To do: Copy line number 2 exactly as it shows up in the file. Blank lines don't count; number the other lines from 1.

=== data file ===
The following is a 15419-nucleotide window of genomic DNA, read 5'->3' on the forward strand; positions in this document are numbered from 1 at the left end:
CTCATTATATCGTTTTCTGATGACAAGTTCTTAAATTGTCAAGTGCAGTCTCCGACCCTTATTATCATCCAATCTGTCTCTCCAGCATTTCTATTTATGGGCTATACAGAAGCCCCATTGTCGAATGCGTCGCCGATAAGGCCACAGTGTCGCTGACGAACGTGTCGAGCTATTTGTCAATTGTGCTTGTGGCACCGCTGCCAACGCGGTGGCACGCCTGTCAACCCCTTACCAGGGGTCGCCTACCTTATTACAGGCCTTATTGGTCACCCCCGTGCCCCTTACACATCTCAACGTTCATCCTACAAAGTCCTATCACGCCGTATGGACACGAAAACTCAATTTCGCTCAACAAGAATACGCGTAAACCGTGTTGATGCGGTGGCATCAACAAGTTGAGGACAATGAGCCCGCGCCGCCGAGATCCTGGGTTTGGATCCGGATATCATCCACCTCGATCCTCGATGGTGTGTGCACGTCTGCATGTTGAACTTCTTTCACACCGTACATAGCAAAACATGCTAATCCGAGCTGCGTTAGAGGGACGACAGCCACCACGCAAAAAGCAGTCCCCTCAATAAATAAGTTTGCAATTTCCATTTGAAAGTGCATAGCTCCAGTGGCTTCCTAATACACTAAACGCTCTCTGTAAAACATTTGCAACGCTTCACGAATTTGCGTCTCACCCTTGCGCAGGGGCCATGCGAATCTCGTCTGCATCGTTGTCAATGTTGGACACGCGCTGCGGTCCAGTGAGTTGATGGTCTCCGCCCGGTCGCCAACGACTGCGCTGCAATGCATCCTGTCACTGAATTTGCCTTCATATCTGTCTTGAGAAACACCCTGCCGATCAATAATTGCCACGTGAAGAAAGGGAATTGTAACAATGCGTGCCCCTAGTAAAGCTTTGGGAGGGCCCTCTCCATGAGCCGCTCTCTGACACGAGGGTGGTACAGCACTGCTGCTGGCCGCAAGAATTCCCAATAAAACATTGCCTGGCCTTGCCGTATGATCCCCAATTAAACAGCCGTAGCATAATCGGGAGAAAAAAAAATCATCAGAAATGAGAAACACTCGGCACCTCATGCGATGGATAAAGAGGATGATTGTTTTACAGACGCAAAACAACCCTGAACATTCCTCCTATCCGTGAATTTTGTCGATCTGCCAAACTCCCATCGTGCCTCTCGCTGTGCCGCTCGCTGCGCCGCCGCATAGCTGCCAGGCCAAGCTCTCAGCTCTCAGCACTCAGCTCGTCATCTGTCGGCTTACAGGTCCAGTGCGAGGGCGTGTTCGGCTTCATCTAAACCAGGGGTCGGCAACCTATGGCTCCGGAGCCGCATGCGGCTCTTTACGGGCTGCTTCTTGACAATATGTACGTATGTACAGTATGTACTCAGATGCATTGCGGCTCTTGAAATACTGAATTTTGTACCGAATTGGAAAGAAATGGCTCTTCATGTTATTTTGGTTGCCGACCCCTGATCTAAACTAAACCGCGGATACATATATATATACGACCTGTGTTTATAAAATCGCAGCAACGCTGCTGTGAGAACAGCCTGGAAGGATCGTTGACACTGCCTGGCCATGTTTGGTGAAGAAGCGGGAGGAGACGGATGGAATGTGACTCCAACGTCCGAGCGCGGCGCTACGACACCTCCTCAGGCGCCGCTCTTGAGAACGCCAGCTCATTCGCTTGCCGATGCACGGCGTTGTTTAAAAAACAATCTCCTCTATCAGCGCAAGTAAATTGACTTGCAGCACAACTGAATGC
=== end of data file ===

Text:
CTCATTATATCGTTTTCTGATGACAAGTTCTTAAATTGTCAAGTGCAGTCTCCGACCCTTATTATCATCCAATCTGTCTCTCCAGCATTTCTATTTATGGGCTATACAGAAGCCCCATTGTCGAATGCGTCGCCGATAAGGCCACAGTGTCGCTGACGAACGTGTCGAGCTATTTGTCAATTGTGCTTGTGGCACCGCTGCCAACGCGGTGGCACGCCTGTCAACCCCTTACCAGGGGTCGCCTACCTTATTACAGGCCTTATTGGTCACCCCCGTGCCCCTTACACATCTCAACGTTCATCCTACAAAGTCCTATCACGCCGTATGGACACGAAAACTCAATTTCGCTCAACAAGAATACGCGTAAACCGTGTTGATGCGGTGGCATCAACAAGTTGAGGACAATGAGCCCGCGCCGCCGAGATCCTGGGTTTGGATCCGGATATCATCCACCTCGATCCTCGATGGTGTGTGCACGTCTGCATGTTGAACTTCTTTCACACCGTACATAGCAAAACATGCTAATCCGAGCTGCGTTAGAGGGACGACAGCCACCACGCAAAAAGCAGTCCCCTCAATAAATAAGTTTGCAATTTCCATTTGAAAGTGCATAGCTCCAGTGGCTTCCTAATACACTAAACGCTCTCTGTAAAACATTTGCAACGCTTCACGAATTTGCGTCTCACCCTTGCGCAGGGGCCATGCGAATCTCGTCTGCATCGTTGTCAATGTTGGACACGCGCTGCGGTCCAGTGAGTTGATGGTCTCCGCCCGGTCGCCAACGACTGCGCTGCAATGCATCCTGTCACTGAATTTGCCTTCATATCTGTCTTGAGAAACACCCTGCCGATCAATAATTGCCACGTGAAGAAAGGGAATTGTAACAATGCGTGCCCCTAGTAAAGCTTTGGGAGGGCCCTCTCCATGAGCCGCTCTCTGACACGAGGGTGGTACAGCACTGCTGCTGGCCGCAAGAATTCCCAATAAAACATTGCCTGGCCTTGCCGTATGATCCCCAATTAAACAGCCGTAGCATAATCGGGAGAAAAAAAAATCATCAGAAATGAGAAACACTCGGCACCTCATGCGATGGATAAAGAGGATGATTGTTTTACAGACGCAAAACAACCCTGAACATTCCTCCTATCCGTGAATTTTGTCGATCTGCCAAACTCCCATCGTGCCTCTCGCTGTGCCGCTCGCTGCGCCGCCGCATAGCTGCCAGGCCAAGCTCTCAGCTCTCAGCACTCAGCTCGTCATCTGTCGGCTTACAGGTCCAGTGCGAGGGCGTGTTCGGCTTCATCTAAACCAGGGGTCGGCAACCTATGGCTCCGGAGCCGCATGCGGCTCTTTACGGGCTGCTTCTTGACAATATGTACGTATGTACAGTATGTACTCAGATGCATTGCGGCTCTTGAAATACTGAATTTTGTACCGAATTGGAAAGAAATGGCTCTTCATGTTATTTTGGTTGCCGACCCCTGATCTAAACTAAACCGCGGATACATATATATATACGACCTGTGTTTATAAAATCGCAGCAACGCTGCTGTGAGAACAGCCTGGAAGGATCGTTGACACTGCCTGGCCATGTTTGGTGAAGAAGCGGGAGGAGACGGATGGAATGTGACTCCAACGTCCGAGCGCGGCGCTACGACACCTCCTCAGGCGCCGCTCTTGAGAACGCCAGCTCATTCGCTTGCCGATGCACGGCGTTGTTTAAAAAACAATCTCCTCTATCAGCGCAAGTAAATTGACTTGCAGCACAACTGAATGC